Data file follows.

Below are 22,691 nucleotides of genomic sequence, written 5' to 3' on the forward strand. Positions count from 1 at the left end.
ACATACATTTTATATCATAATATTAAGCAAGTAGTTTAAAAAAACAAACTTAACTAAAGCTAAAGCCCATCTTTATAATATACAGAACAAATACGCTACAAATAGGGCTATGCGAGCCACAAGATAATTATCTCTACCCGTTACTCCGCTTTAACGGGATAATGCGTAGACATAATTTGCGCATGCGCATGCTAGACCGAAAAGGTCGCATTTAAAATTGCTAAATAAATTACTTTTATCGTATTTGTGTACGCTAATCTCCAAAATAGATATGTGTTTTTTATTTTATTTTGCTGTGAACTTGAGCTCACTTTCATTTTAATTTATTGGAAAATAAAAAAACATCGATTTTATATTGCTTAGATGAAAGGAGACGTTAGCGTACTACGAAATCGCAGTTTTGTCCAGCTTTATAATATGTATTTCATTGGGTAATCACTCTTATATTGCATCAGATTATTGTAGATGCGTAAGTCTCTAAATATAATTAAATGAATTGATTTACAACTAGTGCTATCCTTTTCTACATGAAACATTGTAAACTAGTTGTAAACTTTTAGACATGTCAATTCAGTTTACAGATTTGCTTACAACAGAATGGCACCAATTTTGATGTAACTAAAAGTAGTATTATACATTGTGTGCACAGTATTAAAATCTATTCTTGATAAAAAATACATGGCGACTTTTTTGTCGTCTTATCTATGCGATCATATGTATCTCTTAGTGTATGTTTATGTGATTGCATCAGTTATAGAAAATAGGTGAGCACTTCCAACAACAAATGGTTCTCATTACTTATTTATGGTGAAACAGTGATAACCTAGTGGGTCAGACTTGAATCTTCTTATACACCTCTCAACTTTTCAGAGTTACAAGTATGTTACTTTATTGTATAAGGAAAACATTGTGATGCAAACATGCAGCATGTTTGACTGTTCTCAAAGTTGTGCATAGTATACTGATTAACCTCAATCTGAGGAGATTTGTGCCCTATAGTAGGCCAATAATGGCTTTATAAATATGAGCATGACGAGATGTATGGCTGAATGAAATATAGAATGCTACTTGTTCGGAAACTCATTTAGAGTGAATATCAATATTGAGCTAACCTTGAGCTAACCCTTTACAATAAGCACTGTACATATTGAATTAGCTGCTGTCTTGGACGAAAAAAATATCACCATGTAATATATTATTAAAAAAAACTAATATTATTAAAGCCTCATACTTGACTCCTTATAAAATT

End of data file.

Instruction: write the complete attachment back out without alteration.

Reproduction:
Below are 22,691 nucleotides of genomic sequence, written 5' to 3' on the forward strand. Positions count from 1 at the left end.
ACATACATTTTATATCATAATATTAAGCAAGTAGTTTAAAAAAACAAACTTAACTAAAGCTAAAGCCCATCTTTATAATATACAGAACAAATACGCTACAAATAGGGCTATGCGAGCCACAAGATAATTATCTCTACCCGTTACTCCGCTTTAACGGGATAATGCGTAGACATAATTTGCGCATGCGCATGCTAGACCGAAAAGGTCGCATTTAAAATTGCTAAATAAATTACTTTTATCGTATTTGTGTACGCTAATCTCCAAAATAGATATGTGTTTTTTATTTTATTTTGCTGTGAACTTGAGCTCACTTTCATTTTAATTTATTGGAAAATAAAAAAACATCGATTTTATATTGCTTAGATGAAAGGAGACGTTAGCGTACTACGAAATCGCAGTTTTGTCCAGCTTTATAATATGTATTTCATTGGGTAATCACTCTTATATTGCATCAGATTATTGTAGATGCGTAAGTCTCTAAATATAATTAAATGAATTGATTTACAACTAGTGCTATCCTTTTCTACATGAAACATTGTAAACTAGTTGTAAACTTTTAGACATGTCAATTCAGTTTACAGATTTGCTTACAACAGAATGGCACCAATTTTGATGTAACTAAAAGTAGTATTATACATTGTGTGCACAGTATTAAAATCTATTCTTGATAAAAAATACATGGCGACTTTTTTGTCGTCTTATCTATGCGATCATATGTATCTCTTAGTGTATGTTTATGTGATTGCATCAGTTATAGAAAATAGGTGAGCACTTCCAACAACAAATGGTTCTCATTACTTATTTATGGTGAAACAGTGATAACCTAGTGGGTCAGACTTGAATCTTCTTATACACCTCTCAACTTTTCAGAGTTACAAGTATGTTACTTTATTGTATAAGGAAAACATTGTGATGCAAACATGCAGCATGTTTGACTGTTCTCAAAGTTGTGCATAGTATACTGATTAACCTCAATCTGAGGAGATTTGTGCCCTATAGTAGGCCAATAATGGCTTTATAAATATGAGCATGACGAGATGTATGGCTGAATGAAATATAGAATGCTACTTGTTCGGAAACTCATTTAGAGTGAATATCAATATTGAGCTAACCTTGAGCTAACCCTTTACAATAAGCACTGTACATATTGAATTAGCTGCTGTCTTGGACGAAAAAAATATCACCATGTAATATATTATTAAAAAAAACTAATATTATTAAAGCCTCATACTTGACTCCTTATAAAATT